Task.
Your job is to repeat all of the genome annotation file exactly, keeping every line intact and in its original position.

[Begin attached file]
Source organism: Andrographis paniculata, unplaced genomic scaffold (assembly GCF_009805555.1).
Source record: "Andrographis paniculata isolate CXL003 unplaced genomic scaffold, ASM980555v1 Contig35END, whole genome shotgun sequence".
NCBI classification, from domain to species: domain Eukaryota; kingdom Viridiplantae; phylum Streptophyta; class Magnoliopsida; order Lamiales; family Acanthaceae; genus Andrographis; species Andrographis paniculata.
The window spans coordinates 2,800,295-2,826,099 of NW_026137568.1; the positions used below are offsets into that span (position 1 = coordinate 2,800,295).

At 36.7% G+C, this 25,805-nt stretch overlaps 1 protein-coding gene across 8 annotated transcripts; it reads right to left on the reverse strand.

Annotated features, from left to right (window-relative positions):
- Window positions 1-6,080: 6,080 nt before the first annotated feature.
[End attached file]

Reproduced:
Source organism: Andrographis paniculata, unplaced genomic scaffold (assembly GCF_009805555.1).
Source record: "Andrographis paniculata isolate CXL003 unplaced genomic scaffold, ASM980555v1 Contig35END, whole genome shotgun sequence".
NCBI classification, from domain to species: domain Eukaryota; kingdom Viridiplantae; phylum Streptophyta; class Magnoliopsida; order Lamiales; family Acanthaceae; genus Andrographis; species Andrographis paniculata.
The window spans coordinates 2,800,295-2,826,099 of NW_026137568.1; the positions used below are offsets into that span (position 1 = coordinate 2,800,295).

At 36.7% G+C, this 25,805-nt stretch overlaps 1 protein-coding gene across 8 annotated transcripts; it reads right to left on the reverse strand.

Annotated features, from left to right (window-relative positions):
- Window positions 1-6,080: 6,080 nt before the first annotated feature.